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Coroner to Commission: Where do you put a firing range in the middle of an office building?

Tana Weingartner

Hamilton County Commissioners officially voted Wednesday to 'close the book' on the idea of using the former Mercy Mt. Airy hospital for a new crime lab.

Coroner Lakshmi Sammarco says she's not satisfied.

"We're very disappointed that the appropriate people weren't brought together to make just the retrofit happen for the crime lab and the morgue in such a way that the current hospital spaces could have been used without costing the tax payers a whole lot of money," Sammarco says.

The county says it didn't make sense to just renovate a portion of the facility.  And, according to the county, the cost to do the whole thing and maintain the grounds was too high.

Commission President Greg Hartmann has suggested splitting the morgue and crime lab in different facilities but Sammaro warns that could be problematic. For starters, the county owns mostly office buildings.

"Where do you put a firing range in the middle of an office building?," Sammarco asks.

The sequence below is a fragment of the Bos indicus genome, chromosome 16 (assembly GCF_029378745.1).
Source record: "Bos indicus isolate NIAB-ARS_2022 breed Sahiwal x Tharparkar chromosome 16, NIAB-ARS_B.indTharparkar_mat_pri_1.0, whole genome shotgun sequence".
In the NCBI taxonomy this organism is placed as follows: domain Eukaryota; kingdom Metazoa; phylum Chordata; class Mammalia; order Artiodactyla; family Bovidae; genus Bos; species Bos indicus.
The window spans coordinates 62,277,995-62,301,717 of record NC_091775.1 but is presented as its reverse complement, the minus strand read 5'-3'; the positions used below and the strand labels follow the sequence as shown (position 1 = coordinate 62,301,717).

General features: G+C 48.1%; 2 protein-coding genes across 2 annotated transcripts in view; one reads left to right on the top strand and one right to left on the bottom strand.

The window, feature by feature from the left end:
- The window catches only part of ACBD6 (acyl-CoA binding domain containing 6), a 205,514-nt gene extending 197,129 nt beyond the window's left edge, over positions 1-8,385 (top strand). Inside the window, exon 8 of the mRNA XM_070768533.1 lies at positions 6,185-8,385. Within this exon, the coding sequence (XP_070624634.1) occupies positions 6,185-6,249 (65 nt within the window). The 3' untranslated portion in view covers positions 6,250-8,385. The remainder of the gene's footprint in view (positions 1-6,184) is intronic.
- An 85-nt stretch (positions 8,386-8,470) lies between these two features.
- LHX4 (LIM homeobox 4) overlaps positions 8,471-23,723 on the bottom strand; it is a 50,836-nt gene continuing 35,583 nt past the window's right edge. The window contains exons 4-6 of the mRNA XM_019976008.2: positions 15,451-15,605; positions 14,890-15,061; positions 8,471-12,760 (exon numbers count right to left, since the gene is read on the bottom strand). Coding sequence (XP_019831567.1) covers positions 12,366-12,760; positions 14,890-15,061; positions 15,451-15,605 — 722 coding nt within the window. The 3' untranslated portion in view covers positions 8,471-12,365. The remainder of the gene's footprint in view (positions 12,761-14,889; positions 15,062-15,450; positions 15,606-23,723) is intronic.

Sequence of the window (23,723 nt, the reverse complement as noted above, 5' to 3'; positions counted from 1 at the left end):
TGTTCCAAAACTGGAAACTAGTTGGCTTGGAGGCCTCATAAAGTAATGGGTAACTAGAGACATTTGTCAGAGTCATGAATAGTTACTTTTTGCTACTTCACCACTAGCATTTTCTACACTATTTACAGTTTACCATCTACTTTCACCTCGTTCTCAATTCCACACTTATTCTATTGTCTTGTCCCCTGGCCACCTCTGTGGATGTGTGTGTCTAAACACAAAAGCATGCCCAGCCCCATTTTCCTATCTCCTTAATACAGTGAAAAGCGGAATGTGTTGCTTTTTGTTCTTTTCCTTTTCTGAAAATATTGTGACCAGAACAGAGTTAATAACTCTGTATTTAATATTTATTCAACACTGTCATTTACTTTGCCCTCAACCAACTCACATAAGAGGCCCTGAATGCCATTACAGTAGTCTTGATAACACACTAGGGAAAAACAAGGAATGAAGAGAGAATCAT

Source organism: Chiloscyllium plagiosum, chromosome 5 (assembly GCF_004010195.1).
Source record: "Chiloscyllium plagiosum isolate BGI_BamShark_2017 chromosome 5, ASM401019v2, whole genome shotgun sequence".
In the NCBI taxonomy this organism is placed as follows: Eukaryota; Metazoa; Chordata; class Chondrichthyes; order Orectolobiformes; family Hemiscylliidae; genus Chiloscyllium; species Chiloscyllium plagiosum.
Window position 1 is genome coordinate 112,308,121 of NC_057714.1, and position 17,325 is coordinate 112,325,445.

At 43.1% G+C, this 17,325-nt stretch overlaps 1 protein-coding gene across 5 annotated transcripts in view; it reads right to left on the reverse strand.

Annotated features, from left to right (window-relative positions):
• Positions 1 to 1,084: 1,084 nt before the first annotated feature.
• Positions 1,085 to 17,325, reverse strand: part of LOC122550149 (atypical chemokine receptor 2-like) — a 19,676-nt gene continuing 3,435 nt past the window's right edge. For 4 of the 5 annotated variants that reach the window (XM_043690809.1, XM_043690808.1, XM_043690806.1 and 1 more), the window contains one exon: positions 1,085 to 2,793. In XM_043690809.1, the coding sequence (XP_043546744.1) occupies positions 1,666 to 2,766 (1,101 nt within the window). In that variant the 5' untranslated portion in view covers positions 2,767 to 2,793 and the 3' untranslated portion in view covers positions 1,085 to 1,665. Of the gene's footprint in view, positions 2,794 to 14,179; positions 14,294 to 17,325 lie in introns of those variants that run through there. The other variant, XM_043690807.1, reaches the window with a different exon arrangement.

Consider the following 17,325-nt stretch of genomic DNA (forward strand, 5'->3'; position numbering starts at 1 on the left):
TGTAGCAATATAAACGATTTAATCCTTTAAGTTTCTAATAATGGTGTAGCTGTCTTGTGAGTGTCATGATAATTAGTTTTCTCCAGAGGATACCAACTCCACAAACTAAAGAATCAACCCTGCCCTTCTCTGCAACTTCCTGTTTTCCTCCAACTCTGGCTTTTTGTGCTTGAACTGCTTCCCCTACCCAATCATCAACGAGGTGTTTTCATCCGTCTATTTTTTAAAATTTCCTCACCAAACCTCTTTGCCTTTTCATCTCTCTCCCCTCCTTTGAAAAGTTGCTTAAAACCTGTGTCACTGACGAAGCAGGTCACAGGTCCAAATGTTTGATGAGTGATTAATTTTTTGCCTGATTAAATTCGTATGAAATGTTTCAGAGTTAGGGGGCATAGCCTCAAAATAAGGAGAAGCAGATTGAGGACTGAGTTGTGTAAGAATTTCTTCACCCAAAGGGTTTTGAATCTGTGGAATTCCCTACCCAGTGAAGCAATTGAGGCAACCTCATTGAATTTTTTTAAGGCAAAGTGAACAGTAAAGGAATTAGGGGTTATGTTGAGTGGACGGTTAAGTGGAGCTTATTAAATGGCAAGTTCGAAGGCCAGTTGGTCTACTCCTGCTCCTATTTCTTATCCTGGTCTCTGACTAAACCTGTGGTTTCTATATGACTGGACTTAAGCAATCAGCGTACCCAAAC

"If you do try to split them up," she says, "we've already discovered there are going to be lots of inefficiencies. So we'll take our most-efficient-crime-lab-in-the-state and make it less efficient. We're talking about a lot more expense; double the staff to cover a lot of the things we're cross-trained on right now that we won't be able to share."

Commissioner Todd Portune is floating another possibility. This week, the federal government announced plans to relocate the National Institute for Occupational Safety and Health. Portune wonders if one of the NIOSH buildings would be suitable for the coroner's office. If so, he says, the federal plan includes money that would help a new tenant renovate the facility.